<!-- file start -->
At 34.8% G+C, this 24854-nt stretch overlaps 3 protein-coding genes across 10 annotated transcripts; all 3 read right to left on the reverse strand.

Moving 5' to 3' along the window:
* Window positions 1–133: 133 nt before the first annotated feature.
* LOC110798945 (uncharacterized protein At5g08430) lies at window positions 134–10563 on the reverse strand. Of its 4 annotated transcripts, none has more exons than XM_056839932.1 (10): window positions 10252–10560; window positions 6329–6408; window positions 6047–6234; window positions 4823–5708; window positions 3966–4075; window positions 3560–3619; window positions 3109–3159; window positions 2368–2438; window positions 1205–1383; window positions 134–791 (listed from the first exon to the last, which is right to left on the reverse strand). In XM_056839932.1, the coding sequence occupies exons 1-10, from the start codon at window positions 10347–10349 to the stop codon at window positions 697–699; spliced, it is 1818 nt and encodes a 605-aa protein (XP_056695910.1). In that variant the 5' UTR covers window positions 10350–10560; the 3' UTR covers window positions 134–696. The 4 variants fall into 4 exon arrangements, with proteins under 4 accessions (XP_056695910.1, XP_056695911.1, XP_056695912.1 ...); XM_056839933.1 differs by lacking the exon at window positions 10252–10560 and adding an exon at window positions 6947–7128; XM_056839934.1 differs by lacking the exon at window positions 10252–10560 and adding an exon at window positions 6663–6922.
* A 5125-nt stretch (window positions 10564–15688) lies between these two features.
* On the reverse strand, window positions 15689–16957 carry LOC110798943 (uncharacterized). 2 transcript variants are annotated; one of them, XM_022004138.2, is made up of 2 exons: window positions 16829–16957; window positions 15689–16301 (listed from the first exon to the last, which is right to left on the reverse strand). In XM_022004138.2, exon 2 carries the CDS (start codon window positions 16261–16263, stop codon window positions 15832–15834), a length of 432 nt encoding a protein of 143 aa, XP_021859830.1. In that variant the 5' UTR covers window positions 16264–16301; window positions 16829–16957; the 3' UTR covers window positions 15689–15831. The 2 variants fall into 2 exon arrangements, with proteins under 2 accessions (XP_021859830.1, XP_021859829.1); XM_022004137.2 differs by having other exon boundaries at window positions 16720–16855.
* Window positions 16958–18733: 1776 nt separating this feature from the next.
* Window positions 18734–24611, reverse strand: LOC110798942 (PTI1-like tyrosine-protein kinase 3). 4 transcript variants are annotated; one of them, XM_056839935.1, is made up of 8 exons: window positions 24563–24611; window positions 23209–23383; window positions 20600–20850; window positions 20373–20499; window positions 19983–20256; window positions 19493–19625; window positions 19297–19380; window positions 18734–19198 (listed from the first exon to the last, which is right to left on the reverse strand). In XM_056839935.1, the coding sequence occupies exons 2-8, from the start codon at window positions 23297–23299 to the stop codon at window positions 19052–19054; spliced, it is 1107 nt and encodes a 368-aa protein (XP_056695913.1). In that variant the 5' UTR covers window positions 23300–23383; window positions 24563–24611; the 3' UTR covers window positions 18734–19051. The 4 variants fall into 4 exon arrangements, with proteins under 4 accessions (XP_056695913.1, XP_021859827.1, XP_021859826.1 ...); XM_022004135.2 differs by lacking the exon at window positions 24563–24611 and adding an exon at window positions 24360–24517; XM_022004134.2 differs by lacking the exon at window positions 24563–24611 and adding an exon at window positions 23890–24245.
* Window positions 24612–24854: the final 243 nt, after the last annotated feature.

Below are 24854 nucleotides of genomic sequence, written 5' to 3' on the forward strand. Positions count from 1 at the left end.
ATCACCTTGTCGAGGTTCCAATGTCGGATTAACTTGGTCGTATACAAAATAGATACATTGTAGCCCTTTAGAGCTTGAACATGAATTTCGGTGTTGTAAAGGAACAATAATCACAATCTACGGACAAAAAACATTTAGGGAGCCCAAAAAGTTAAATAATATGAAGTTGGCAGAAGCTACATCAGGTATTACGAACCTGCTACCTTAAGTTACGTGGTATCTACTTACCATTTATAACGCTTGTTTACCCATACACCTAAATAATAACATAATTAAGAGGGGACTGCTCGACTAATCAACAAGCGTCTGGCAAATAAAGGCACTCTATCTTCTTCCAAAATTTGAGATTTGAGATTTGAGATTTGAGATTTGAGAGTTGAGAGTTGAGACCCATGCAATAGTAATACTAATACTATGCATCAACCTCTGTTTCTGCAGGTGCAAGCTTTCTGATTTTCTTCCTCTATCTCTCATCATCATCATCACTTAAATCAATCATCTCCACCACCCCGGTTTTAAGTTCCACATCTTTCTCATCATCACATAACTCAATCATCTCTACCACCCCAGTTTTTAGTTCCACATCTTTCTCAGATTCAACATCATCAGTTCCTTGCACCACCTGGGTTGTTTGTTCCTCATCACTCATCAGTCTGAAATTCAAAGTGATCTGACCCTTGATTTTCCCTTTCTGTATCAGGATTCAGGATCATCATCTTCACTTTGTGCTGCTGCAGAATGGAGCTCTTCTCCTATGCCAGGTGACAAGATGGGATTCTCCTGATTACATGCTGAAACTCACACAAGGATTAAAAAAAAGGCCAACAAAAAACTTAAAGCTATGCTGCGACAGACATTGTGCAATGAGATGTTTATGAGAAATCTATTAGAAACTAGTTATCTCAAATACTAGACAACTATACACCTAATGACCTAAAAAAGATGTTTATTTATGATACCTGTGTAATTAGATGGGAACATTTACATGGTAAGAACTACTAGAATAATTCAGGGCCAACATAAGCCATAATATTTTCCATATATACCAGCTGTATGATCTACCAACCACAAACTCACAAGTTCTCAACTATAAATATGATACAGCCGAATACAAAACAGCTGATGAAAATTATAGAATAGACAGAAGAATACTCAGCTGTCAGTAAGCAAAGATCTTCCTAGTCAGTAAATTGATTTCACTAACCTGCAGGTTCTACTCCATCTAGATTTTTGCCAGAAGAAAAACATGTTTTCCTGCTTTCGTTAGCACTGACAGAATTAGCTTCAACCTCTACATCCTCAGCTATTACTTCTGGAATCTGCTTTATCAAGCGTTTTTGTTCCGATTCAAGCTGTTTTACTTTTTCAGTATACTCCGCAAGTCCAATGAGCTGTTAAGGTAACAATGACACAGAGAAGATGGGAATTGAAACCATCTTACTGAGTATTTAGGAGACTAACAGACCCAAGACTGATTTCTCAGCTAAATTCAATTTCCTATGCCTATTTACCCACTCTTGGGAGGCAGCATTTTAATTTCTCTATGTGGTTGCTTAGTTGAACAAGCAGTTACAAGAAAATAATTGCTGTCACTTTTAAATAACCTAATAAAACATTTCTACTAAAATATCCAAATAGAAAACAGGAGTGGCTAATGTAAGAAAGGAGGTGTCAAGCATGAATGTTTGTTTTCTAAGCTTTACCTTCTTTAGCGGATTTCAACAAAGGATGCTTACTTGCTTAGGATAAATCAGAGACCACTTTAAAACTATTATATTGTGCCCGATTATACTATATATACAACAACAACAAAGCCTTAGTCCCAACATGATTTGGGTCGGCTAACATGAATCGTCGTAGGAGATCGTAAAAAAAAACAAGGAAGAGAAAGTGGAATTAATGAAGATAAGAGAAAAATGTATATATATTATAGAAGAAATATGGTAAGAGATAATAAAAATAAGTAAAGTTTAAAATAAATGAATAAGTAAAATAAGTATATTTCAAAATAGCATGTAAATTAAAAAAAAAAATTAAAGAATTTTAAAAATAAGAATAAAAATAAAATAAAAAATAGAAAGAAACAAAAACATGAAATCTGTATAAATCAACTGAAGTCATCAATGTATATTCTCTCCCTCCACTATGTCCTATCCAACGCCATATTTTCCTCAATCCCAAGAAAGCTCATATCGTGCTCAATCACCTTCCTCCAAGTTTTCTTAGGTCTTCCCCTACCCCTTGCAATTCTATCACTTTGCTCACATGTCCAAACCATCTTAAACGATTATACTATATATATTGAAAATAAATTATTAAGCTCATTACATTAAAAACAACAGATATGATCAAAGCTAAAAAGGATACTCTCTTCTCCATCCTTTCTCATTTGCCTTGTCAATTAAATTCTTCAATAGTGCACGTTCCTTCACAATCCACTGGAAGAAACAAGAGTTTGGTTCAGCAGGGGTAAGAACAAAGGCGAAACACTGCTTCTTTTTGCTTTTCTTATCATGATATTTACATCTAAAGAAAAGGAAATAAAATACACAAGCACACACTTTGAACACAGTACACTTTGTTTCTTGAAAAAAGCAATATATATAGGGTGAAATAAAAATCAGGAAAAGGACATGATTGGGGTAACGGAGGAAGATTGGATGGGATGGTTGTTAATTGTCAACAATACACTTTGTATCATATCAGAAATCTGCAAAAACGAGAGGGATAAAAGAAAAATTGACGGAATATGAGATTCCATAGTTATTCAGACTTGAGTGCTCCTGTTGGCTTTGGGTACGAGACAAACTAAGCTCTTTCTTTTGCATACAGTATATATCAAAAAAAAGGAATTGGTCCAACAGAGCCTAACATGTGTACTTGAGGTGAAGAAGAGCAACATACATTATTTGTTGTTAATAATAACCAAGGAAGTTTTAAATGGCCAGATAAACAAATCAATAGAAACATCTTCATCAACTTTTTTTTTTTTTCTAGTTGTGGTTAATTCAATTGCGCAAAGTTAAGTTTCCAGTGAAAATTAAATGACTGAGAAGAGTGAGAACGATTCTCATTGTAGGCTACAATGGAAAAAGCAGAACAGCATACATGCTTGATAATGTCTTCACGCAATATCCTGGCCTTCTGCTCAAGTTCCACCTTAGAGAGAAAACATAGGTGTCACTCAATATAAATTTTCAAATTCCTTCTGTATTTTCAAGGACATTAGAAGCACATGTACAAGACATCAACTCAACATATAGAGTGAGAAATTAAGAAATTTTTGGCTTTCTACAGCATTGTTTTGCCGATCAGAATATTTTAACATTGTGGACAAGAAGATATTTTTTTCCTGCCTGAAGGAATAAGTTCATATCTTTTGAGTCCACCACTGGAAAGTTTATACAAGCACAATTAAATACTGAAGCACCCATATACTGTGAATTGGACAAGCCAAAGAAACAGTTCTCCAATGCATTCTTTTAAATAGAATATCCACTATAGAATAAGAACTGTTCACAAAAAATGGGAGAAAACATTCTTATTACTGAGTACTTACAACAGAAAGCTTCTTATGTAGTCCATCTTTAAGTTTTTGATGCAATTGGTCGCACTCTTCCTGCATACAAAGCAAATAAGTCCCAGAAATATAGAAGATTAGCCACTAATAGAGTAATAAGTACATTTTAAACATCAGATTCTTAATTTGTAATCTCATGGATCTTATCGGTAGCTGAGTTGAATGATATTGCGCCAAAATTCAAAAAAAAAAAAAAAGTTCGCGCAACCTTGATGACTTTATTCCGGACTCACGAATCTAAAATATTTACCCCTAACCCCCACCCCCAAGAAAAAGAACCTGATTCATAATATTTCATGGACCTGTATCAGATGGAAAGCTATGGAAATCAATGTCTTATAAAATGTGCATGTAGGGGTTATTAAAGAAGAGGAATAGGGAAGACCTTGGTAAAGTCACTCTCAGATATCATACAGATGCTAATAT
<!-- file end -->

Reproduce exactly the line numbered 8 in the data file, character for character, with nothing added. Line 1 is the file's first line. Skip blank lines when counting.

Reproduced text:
* Window positions 18734–24611, reverse strand: LOC110798942 (PTI1-like tyrosine-protein kinase 3). 4 transcript variants are annotated; one of them, XM_056839935.1, is made up of 8 exons: window positions 24563–24611; window positions 23209–23383; window positions 20600–20850; window positions 20373–20499; window positions 19983–20256; window positions 19493–19625; window positions 19297–19380; window positions 18734–19198 (listed from the first exon to the last, which is right to left on the reverse strand). In XM_056839935.1, the coding sequence occupies exons 2-8, from the start codon at window positions 23297–23299 to the stop codon at window positions 19052–19054; spliced, it is 1107 nt and encodes a 368-aa protein (XP_056695913.1). In that variant the 5' UTR covers window positions 23300–23383; window positions 24563–24611; the 3' UTR covers window positions 18734–19051. The 4 variants fall into 4 exon arrangements, with proteins under 4 accessions (XP_056695913.1, XP_021859827.1, XP_021859826.1 ...); XM_022004135.2 differs by lacking the exon at window positions 24563–24611 and adding an exon at window positions 24360–24517; XM_022004134.2 differs by lacking the exon at window positions 24563–24611 and adding an exon at window positions 23890–24245.